There’s a debate going on in financial markets over if and when the benchmark 10-year Treasury note yield will get to 5%, with bond traders leaning toward such a scenario unfolding in a matter of weeks.
Data released by Bloomberg on Tuesday shows that traders bought bearish hedges for new risk in rates options over the past week. Most of that action has been in November and December expiries, which have seen open interest jump in Treasury 10-year put strikes. Those positions are hedging a move higher in yields, including the possibility of a 5% yield by November.
Getting to that 5% mark essentially requires more selling by investors of the 10-year government note, at a time when stocks have also lost ground. Dow industrials DJIA have erased their 2023 gains, while the S&P 500’s SPX year-to-date gain has shrunk to 11% as of Wednesday.
Despite Wednesday’s re-emergence of buyers for U.S. government debt, analyst Ajay Rajadhyaksha of Barclays said his firm sees no clear catalyst “to stem the bleeding” from the recent “breathtaking selloff” in longer-term maturities.
“We feel fairly certain about?one point. There is no magic level of yields that, when reached, will automatically draw in enough buyers to spark a sustained bond rally,” he said.
What’s more, Barclays say bonds will not cool off until stock markets see a bigger pullback. “U.S. equities have fallen about?5% over the past three months, as higher yields have finally started to result in multiple compression. But stocks are still up very comfortably for the year. And the magnitude of the bond selloff has been so stunning that stocks are arguably more expensive than a month ago, from a valuation standpoint,” said Rajadhyaksha.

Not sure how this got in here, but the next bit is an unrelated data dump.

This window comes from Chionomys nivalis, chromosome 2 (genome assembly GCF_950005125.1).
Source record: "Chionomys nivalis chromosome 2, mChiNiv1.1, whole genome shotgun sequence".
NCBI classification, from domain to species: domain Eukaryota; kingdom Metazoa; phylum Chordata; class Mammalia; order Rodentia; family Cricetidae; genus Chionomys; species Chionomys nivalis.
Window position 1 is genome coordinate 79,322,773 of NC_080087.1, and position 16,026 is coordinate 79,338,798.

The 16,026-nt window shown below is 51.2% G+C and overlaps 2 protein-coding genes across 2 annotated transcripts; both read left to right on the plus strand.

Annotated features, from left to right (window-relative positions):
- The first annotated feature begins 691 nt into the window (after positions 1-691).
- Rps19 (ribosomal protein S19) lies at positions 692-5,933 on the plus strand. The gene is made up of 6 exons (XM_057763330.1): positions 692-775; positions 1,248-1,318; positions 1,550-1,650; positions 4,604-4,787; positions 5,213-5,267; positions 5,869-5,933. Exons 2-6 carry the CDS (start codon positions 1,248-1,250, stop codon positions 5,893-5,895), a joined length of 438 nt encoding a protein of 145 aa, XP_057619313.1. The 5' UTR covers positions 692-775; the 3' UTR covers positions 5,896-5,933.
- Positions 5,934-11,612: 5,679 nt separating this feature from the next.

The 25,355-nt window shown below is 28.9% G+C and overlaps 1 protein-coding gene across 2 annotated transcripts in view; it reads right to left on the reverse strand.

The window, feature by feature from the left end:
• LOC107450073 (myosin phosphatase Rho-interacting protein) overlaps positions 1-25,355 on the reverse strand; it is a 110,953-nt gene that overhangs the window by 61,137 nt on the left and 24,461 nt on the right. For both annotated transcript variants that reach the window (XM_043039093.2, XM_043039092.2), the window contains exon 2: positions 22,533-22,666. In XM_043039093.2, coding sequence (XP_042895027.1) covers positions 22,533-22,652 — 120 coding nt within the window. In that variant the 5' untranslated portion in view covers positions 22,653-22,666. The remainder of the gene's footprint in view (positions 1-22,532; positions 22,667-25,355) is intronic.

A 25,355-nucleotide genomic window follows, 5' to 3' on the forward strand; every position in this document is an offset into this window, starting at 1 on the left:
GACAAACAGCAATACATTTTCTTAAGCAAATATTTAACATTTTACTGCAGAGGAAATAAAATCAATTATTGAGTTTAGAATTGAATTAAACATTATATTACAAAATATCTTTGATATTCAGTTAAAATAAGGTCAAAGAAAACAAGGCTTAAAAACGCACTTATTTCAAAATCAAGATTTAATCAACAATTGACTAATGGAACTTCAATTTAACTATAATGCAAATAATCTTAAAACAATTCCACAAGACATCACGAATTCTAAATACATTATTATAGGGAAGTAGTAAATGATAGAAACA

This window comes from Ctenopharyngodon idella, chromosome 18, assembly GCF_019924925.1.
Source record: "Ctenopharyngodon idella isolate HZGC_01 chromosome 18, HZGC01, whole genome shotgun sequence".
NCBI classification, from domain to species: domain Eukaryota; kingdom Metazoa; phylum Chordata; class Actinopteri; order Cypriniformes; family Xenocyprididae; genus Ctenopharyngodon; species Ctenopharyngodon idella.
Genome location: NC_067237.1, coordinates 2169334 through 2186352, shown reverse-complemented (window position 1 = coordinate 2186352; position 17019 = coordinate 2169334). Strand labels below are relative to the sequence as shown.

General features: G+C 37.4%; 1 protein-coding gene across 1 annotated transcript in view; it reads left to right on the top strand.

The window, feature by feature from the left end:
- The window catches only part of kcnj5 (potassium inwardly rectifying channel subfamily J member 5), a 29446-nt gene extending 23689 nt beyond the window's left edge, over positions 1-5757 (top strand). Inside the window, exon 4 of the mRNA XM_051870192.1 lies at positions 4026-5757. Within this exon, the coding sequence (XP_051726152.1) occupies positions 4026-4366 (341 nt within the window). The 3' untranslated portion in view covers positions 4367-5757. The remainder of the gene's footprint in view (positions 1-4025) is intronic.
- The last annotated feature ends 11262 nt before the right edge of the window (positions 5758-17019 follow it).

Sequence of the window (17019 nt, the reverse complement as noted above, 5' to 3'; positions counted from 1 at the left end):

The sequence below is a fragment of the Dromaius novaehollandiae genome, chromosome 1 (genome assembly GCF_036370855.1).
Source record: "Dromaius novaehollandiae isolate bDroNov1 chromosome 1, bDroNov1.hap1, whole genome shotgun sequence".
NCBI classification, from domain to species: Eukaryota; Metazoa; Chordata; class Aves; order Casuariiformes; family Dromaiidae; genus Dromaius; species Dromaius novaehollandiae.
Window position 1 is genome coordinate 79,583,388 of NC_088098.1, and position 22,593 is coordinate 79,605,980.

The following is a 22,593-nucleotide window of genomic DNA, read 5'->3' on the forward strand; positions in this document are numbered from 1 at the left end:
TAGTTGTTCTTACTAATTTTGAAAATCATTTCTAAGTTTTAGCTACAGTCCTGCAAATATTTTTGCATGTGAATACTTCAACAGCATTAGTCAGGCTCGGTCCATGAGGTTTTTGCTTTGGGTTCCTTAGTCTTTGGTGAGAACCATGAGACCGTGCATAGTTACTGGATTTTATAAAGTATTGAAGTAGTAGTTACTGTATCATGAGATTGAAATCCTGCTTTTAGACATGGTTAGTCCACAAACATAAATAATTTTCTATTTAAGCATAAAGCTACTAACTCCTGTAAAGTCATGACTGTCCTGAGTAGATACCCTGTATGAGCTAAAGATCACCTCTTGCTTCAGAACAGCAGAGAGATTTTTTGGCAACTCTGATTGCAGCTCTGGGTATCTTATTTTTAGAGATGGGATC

“We believe stocks have substantial room to reprice lower before bonds stabilize,” he added.
Meanwhile, FHN Financial macro strategist Will Compernolle said getting to a 5% 10-year yield is an “easy bar to clear.” The benchmark 10-year rate
hasn’t closed above that mark since July 17, 2007, and is currently just 26.5 basis points below 5%.
Read: Stock market likely to correct if 10-year Treasury yield reaches 5%, RBC says
The roughly $25 trillion U.S. Treasury market has been caught between two narratives — one based on the need for higher borrowing costs to quell inflation and address a growing government deficit, and the other driven by investors’ growing interest in yields now at their most attractive levels in 16 years. Over the past two weeks, the former case has prevailed, provoking selloffs in the 10-year note and 30-year bond
while stoking fears that something is about to break as it did in U.K. markets last year.
See also: Banks are bracing for a recession as Treasury yields surge
On Wednesday, however, buyers re-emerged after a tepid private-sector employment report from ADP for September, sending the 10-year yield briefly below 4.7% from an intraday high of almost 4.9% and the 30-year rate down to as low as 4.85% after a brief spike to 5.01%. This is raising some hopes that buyers can still be enticed by juicy yields.
“What I think we are seeing — whether its 5% on 30-year bonds or a 20-year Treasury yield near 5.2% earlier in the day, or a 10-year rate briefly above 4.8% — is that people are looking at these levels and finally coming out of the weeds to put cash to work,” said William O’Donnell, a U.S. rates strategist at Citigroup in New York.
“They’re seeing levels they couldn’t have imagined in recent years and that’s a positive sign after sellers have completely had their way with bonds,” he said via phone on Wednesday. “It’s a sign to us that these rate levels are finally drawing some interest from investors.”
Yields, with the exception of rates on 1-, 2- and 6-month T-bills, finished lower on Wednesday in reaction to ADP’s report, which showed just 89,000 private-sector jobs were created last month. Meanwhile, U.S. stocks DJIA SPX COMP closed higher, led by a 1.4% advance in the Nasdaq Composite.
The next major U.S. jobs report is due on Friday with the release of nonfarm payrolls data for September, which is expected to show the U.S. added 170,000 jobs, based on economists polled by the Wall Street Journal.
According to Rajadhyaksha of Barclays, however, U.S. economic data is “unlikely to weaken quickly or enough to help bonds, which suggests that risk assets have to keep falling for?longer rates eventually to?find a bid.”